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Case Details

Case Details
National ID 8/2015
Stat Membru Malta
Common Name Micallef vs Orienta
Decision type Administrative decision in appeal
Decision date 29/07/2016
Qorti Qorti tal-Appell (Civili, inferjuri)
Rikorrent Nello Micallef
Intimat Orienta Limited
Kliem Prinċipali cessation of contract, consumer goods, consumer rights, court, durable medium, sales contract

Consumer Sales and Guarantees Directive, RECITALS, (15) Consumer Sales and Guarantees Directive, Article 3, 5. Consumer Sales and Guarantees Directive, Article 5, 1. Consumer Sales and Guarantees Directive, Article 5, 2.

(1) A consumer has no obligation to deposit an object at court in order to request a rescission of the sale, under the Consumer Affairs Act, however the consumer may not continue to make use of the object while also demanding a rescission of the sale.

(2) The Tribunal, when rescission is permitted, may reduce the amount returned to the consumer to take into account the use the consumer has already made of the object. Directive 1999/44/EC provides for such yet this was not implemented in Maltese law. Notwithstanding this, applying the principles of equity, by virtue of Article 21 of the Consumer Affairs Act, the Tribunal may still apply such a reduction.

The plaintiff filed a lawsuit against the defendants before the Consumer Claims Tribunal, claiming that a sofa he had bought from the defendants was not made of leather as the defendants had claimed and that it was also of inferior quality. The Tribunal found in favour of the defendant, ruling that the plaintiff had not deposited the sofa with the Court and thus the plaintiff’s action had failed. The plaintiff then appealed this decision.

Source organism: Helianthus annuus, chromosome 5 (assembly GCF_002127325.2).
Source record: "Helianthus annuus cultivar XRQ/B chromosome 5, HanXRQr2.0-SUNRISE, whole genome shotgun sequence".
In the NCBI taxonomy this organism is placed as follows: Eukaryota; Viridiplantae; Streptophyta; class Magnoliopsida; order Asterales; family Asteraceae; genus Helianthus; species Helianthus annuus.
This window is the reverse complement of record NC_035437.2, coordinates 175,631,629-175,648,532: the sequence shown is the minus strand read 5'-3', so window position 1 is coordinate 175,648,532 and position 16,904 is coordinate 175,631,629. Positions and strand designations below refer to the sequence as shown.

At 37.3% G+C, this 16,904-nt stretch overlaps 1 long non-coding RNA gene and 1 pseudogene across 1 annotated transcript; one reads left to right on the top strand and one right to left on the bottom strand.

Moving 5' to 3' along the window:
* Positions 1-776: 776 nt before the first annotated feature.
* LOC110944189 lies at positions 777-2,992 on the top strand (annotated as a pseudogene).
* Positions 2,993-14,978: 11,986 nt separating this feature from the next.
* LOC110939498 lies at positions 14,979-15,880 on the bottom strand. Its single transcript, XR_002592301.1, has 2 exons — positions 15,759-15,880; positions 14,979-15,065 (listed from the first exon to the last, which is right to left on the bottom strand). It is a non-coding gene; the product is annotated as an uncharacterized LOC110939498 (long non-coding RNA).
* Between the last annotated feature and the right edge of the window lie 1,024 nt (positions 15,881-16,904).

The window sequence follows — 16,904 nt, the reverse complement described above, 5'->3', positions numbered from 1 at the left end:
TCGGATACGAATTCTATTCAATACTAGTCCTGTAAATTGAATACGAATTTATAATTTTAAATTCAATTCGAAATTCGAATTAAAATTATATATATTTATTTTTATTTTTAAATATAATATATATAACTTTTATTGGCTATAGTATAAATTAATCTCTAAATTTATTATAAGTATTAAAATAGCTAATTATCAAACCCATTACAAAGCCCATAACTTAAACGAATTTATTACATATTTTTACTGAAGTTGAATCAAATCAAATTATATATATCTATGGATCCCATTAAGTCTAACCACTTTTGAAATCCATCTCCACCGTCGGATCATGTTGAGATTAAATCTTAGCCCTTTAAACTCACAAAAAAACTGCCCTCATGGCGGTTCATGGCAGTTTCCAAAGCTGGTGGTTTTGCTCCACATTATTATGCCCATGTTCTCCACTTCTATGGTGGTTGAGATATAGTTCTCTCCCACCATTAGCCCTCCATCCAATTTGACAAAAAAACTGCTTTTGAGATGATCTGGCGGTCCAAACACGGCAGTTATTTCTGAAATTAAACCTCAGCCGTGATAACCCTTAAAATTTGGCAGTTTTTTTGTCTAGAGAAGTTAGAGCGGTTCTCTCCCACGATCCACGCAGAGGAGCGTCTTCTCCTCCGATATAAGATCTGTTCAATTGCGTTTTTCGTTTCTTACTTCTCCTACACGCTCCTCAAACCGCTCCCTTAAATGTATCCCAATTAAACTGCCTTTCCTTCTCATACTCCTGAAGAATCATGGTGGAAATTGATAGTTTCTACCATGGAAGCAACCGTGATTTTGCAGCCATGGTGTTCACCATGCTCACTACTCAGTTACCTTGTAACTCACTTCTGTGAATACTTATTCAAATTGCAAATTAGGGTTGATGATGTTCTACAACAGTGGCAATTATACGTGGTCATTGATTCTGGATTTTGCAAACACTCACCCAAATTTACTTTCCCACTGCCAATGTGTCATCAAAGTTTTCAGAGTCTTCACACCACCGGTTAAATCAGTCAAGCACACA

(1) Does a consumer have to deposit under the court’s authority the object subject to a claim for rescission of the contract of sale for lack of conformity?

(2) Can the amount returned to the consumer, in respect of defective goods, be reduced by a court?
The court disagreed with the Consumer Claims Tribunal in so far as the consumer cannot be expected to deposit the sofa in court. However the Court of appeal went on to say that although the consumer does not have the obligation to deposit the sofa in court, this does not mean that the consumer is at liberty to continue using the sofa while also expecting the sale to be rescinded due to faults in the sofa.
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The plaintiff's appeal was rejected and the appealed decision was confirmed by the court.